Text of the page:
Never too widely exposed during its initial press run on Mercury, it was then quickly overshadowed by the Youngbloods' far more popular records on RCA in the late 1960s.
It was also hacked apart and reassembled for a confusing 1970 Mercury reissue, Richard Fariña died young (on April 30, 1966) and dramatically (in a motorcycle accident, on his wife's twenty-first birthday), right after publishing a well-regarded novel linking the beat and hippie eras ().
Indeed, in many cases they were never even heard by folk-rock fans who came of age in the era, though fortunately many of the records have gained a widening cult audience as their creators have been rediscovered in the last decade or so.
Tambourine Man," however, there was no stopping the folk-rock explosion.
We all know about the brilliantly innovative -- and, often, massively popular -- work that American folk-rockers like the Byrds, Bob Dylan, the Lovin' Spoonful, Simon & Garfunkel, the Mamas & the Papas, Buffalo Springfield, and Crosby, Stills, Nash & Young would generate over the last half of the 1960s.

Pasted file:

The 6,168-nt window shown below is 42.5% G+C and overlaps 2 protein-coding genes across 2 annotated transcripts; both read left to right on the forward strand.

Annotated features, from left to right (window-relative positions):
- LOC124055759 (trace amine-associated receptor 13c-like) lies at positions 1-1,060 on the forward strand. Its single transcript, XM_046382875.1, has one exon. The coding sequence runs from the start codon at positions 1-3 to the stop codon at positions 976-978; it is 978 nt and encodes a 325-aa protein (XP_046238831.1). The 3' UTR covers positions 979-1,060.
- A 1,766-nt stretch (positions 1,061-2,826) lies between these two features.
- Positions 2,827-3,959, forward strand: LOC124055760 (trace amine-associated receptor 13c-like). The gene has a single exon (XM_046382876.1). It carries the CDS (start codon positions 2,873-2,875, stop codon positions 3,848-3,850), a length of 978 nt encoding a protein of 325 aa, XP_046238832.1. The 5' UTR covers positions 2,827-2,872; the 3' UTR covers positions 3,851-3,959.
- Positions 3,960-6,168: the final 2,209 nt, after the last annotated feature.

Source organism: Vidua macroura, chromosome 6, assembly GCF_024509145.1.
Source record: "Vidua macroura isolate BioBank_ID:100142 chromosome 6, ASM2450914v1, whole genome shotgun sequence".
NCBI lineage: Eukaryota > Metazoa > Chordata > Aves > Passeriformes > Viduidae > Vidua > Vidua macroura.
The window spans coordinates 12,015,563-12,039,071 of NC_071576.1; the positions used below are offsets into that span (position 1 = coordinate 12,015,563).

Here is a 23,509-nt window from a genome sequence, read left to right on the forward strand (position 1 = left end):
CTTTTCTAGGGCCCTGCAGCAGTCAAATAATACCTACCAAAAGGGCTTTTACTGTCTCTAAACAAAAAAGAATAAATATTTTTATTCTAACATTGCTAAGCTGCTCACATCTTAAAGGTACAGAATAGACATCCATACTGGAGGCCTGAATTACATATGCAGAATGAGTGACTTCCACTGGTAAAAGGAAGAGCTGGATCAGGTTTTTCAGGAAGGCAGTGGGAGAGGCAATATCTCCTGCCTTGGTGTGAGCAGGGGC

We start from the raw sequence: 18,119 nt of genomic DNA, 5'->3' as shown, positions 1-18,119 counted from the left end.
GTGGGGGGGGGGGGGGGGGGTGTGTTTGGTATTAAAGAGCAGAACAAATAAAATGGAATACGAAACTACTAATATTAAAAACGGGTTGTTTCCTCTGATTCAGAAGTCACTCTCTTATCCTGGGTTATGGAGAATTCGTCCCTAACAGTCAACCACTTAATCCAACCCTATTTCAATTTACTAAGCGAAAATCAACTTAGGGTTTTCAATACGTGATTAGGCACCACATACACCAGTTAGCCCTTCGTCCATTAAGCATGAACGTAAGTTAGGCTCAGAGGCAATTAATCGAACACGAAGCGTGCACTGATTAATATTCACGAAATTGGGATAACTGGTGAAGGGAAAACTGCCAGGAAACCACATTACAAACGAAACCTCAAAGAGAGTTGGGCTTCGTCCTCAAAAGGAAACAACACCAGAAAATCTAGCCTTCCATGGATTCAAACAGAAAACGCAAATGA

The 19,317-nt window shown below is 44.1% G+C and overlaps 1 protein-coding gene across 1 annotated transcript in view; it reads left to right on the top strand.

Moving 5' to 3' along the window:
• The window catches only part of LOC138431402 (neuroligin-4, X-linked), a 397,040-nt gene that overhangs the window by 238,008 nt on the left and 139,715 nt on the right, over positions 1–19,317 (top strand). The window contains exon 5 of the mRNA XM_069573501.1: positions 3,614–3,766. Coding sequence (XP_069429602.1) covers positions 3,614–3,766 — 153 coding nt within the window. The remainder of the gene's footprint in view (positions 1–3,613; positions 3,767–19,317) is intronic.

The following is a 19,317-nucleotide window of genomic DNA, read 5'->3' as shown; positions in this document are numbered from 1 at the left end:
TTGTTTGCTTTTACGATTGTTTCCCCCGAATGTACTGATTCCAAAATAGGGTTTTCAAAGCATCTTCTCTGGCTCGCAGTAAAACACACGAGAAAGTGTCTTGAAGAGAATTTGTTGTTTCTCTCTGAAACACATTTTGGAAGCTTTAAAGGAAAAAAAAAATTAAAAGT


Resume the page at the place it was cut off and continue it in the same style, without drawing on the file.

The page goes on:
They do, however, constitute much of the most overlooked and underrated US '60s folk-rock, and in their own way testify to the remarkably eclectic mosaic of music spawned by that hybrid.
Note that we've fudged a bit to make room for a few items that, if stricter boundaries were enforced, might not make the cut for this list.
But the Young originals "Summer Rain," ""Green Hill Mountain Home," and "Lullabye" unveiled a distinctively winsome, bittersweet compositional voice that owed as much to pop as folk -- and, as the soon-to-come work with the Youngbloods later proved, only needed more oomph in the arrangements to make for first-rate gentle folk-rock.